How Facial Recognition Works

Pain is manifested in a change of physical, emotional and behavioural traits. Facial expressions are the most specific encodable form of pain behaviour in humans, as well as being accessible and highly plastic and dynamic.1

The facial expression of pain has emerged as an important pain indicator in people with dementia who have difficulties in verbalising their pain.2


People with dementia lose the ability to suppress their learnt pain behaviours, and express their pain through facial expressions more frequently and intensely. The PainChek app has been validated in clinical trials to understand pain intensity of this population.

PainChek® App Features

Automated facial recognition analysis:

•Three second video of patient face recognises 9 micro-facial expressions that indicate the presence of pain

Digital questionnaire checklist:

•guide the carer in other pain assessment factors e.g. movement, vocalization leading questions with Yes/No decisions


Automated pain assessment score:

•based on 42 test points


Documented electronically via cloud backend:

•pain trend line and monitoring of treatment
•capability to integrate into electronic medical records

How does PainChek® Work?

PainChek is a secure smartphone or tablet based medical device that uses artificial intelligence and your input, to assess a person’s level of pain. PainChek provides a pain score in real time, which will help you gauge whether treatment is required. This information is then securely stored in the cloud and if you chose to, can be shared with your GP or healthcare professional.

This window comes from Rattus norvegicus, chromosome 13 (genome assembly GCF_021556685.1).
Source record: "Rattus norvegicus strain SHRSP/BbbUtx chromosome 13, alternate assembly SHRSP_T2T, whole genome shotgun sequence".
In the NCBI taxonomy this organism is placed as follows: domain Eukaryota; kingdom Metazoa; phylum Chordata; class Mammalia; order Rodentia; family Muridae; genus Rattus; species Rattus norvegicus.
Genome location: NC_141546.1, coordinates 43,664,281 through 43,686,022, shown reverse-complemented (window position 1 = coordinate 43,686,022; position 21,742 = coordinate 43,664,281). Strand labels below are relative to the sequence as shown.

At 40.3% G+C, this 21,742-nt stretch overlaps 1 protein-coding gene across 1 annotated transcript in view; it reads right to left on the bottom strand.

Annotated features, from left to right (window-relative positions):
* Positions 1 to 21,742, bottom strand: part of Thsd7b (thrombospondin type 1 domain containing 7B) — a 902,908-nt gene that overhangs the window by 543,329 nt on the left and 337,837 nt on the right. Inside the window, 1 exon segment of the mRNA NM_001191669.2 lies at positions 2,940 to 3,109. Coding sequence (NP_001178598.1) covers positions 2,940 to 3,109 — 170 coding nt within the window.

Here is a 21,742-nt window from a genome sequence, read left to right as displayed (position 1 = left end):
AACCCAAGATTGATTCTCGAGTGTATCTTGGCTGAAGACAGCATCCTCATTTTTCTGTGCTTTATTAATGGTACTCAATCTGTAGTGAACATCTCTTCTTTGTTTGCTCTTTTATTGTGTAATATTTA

PainChek allows you, the carer to identify and measure a person’s level of pain and supports you to assess and manage a person’s pain experience. PainChek calculates a pain score and intensity (ie No Pain, Mild, Moderate or Severe). This then allows you, the carer to intervene if pain is present and manage pain accordingly.

It is important to note that PainChek will not give you advise on what to do if pain is detected. In these instances you should always seek medical advice from your healthcare professional.

It is also important to assess and reassess the person’s pain after every time you have tried to manage their pain, to ensure the process of pain management is working. In any circumstances when you are unsure or have concerns about the well-being of the person you are caring for, please contact your healthcare professional.

Automated reporting features enable you to see times and patterns of a person’s pain.

The Technology Behind PainChek®

PainChek uses Artificial Intelligence (AI) based computer vision algorithms called “convolutional and deep neural networks” to detect the facial expression features and characteristics most consistent with acute and chronic pain. The networks were trained through a mathematical process of machine learning.  Images of people in pain were analysed  by experts and the pain markers identified and coded. The coded data was then used to train the PainChek algorithm to automatically identify facial pain indicators in the most accurate way.

The pain detection algorithm is integrated into the PainChek app and uses a smartphone or tablet device’s camera to briefly observe a person’s face. This video observation is analysed in real time using facial detection software. All of this occurs locally on the device and no images are captured, stored or transmitted. The facial analysis is then combined with other indicators of pain, such as vocalisations, behaviours  and movements to calculate a pain intensity score.


With continuous development and improved hardware capabilities, PainChek’s AI will become the world’s leading expert in pain facial expression analysis and pain behavioural patterns.

•1 A. Williams. Facial expression of pain: An evolutionary account. Behavioural and Brain Sciences(2002) 25, 439–488.
•2.M Kunz et al (2008). The facial expression of pain in patients with dementia. Pain. 133. 221-8. 10.1016/j.pain.2007.09.007.